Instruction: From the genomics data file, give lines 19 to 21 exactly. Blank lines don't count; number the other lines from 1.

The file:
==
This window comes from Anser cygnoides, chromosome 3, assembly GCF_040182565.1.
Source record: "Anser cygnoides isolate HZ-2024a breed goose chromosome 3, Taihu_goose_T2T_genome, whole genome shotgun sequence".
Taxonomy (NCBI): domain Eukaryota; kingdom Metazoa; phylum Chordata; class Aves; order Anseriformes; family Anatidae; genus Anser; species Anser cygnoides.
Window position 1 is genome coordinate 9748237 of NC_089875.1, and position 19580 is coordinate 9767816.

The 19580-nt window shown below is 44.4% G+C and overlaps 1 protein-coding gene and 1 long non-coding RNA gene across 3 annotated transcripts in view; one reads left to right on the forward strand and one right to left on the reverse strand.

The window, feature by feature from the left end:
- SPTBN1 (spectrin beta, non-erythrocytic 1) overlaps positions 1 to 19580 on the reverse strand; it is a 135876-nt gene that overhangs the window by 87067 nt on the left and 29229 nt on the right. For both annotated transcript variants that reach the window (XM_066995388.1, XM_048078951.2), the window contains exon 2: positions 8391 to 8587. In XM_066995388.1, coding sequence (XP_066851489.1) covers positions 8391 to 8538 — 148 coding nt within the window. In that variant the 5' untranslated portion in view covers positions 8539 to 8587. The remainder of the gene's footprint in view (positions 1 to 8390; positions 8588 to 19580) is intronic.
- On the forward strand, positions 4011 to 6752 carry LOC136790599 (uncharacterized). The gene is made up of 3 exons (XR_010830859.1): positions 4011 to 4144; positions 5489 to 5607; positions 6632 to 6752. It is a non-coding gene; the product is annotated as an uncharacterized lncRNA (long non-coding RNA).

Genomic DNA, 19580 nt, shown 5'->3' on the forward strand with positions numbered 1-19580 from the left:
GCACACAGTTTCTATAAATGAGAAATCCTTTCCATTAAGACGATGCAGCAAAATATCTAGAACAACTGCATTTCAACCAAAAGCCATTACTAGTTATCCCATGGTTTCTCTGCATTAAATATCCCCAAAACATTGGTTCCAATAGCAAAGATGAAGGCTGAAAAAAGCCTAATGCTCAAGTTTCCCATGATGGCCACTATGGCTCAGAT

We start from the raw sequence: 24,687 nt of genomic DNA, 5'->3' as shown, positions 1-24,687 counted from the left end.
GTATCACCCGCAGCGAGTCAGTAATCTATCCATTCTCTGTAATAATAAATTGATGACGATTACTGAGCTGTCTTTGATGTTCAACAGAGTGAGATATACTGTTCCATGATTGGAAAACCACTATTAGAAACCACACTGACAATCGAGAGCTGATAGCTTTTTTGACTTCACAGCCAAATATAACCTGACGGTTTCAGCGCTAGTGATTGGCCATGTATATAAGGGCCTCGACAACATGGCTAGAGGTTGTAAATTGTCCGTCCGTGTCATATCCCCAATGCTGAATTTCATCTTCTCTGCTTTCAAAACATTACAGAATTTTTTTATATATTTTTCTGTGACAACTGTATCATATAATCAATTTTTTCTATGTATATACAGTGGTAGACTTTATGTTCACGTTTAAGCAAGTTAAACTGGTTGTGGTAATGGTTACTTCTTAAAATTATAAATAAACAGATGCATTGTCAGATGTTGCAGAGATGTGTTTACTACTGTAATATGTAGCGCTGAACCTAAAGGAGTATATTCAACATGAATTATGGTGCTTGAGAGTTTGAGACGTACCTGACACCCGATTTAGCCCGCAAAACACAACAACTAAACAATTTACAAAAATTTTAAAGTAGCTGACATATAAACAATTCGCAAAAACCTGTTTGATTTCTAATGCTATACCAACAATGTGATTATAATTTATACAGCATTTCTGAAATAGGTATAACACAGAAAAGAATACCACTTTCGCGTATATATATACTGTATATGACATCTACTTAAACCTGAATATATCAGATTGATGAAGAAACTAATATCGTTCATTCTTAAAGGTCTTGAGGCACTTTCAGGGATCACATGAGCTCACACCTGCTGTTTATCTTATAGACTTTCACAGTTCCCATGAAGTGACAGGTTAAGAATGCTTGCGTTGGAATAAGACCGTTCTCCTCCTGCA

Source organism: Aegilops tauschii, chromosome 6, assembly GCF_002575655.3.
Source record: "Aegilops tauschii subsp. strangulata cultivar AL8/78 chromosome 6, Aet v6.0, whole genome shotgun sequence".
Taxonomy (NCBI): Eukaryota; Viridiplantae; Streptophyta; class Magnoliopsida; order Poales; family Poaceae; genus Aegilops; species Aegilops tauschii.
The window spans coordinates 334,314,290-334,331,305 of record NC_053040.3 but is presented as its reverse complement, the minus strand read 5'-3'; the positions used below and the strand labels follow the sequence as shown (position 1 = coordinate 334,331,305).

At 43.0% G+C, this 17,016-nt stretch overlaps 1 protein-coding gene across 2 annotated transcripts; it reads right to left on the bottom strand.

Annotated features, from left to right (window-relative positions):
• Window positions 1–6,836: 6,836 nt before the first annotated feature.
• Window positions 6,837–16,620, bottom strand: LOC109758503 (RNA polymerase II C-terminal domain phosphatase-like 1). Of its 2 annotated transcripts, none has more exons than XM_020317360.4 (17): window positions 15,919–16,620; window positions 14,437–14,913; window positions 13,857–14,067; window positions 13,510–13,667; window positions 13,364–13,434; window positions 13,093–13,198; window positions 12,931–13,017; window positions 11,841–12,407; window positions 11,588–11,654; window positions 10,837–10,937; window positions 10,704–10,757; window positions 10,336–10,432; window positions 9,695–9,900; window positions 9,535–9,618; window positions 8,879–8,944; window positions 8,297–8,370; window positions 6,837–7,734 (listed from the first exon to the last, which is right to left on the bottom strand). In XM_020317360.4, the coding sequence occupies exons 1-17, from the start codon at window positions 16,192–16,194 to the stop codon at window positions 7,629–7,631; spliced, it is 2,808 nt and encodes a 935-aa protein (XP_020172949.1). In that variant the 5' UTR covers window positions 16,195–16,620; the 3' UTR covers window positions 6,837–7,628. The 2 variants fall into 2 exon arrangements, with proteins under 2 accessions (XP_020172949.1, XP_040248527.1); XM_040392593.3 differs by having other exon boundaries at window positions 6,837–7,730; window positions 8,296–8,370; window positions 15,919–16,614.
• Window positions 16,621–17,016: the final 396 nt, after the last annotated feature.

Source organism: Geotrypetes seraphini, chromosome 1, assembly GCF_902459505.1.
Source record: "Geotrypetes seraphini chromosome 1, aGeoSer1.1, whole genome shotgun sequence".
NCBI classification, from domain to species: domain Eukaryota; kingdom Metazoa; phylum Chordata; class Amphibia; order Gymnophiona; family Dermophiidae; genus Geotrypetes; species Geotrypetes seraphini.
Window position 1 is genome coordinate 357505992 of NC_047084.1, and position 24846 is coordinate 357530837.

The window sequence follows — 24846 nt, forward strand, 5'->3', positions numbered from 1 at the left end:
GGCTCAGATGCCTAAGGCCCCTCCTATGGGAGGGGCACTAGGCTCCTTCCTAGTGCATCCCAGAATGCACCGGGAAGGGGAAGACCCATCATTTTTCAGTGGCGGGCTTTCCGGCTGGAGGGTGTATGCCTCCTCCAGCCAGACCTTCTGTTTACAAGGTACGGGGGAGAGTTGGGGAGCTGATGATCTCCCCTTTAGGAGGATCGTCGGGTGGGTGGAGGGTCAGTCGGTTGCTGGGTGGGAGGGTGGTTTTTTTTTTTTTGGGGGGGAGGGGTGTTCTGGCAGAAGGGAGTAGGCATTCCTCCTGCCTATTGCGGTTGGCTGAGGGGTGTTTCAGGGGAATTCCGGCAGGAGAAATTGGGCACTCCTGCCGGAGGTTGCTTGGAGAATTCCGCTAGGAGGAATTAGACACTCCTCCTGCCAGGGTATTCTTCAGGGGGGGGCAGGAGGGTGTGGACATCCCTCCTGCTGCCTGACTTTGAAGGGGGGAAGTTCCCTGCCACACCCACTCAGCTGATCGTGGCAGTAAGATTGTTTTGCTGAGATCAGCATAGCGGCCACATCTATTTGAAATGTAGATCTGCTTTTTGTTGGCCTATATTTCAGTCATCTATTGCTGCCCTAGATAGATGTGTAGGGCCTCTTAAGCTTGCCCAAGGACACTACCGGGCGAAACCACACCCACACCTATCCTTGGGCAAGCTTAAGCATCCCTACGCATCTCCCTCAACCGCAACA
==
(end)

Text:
• Window positions 1–6,836: 6,836 nt before the first annotated feature.
• Window positions 6,837–16,620, bottom strand: LOC109758503 (RNA polymerase II C-terminal domain phosphatase-like 1). Of its 2 annotated transcripts, none has more exons than XM_020317360.4 (17): window positions 15,919–16,620; window positions 14,437–14,913; window positions 13,857–14,067; window positions 13,510–13,667; window positions 13,364–13,434; window positions 13,093–13,198; window positions 12,931–13,017; window positions 11,841–12,407; window positions 11,588–11,654; window positions 10,837–10,937; window positions 10,704–10,757; window positions 10,336–10,432; window positions 9,695–9,900; window positions 9,535–9,618; window positions 8,879–8,944; window positions 8,297–8,370; window positions 6,837–7,734 (listed from the first exon to the last, which is right to left on the bottom strand). In XM_020317360.4, the coding sequence occupies exons 1-17, from the start codon at window positions 16,192–16,194 to the stop codon at window positions 7,629–7,631; spliced, it is 2,808 nt and encodes a 935-aa protein (XP_020172949.1). In that variant the 5' UTR covers window positions 16,195–16,620; the 3' UTR covers window positions 6,837–7,628. The 2 variants fall into 2 exon arrangements, with proteins under 2 accessions (XP_020172949.1, XP_040248527.1); XM_040392593.3 differs by having other exon boundaries at window positions 6,837–7,730; window positions 8,296–8,370; window positions 15,919–16,614.
• Window positions 16,621–17,016: the final 396 nt, after the last annotated feature.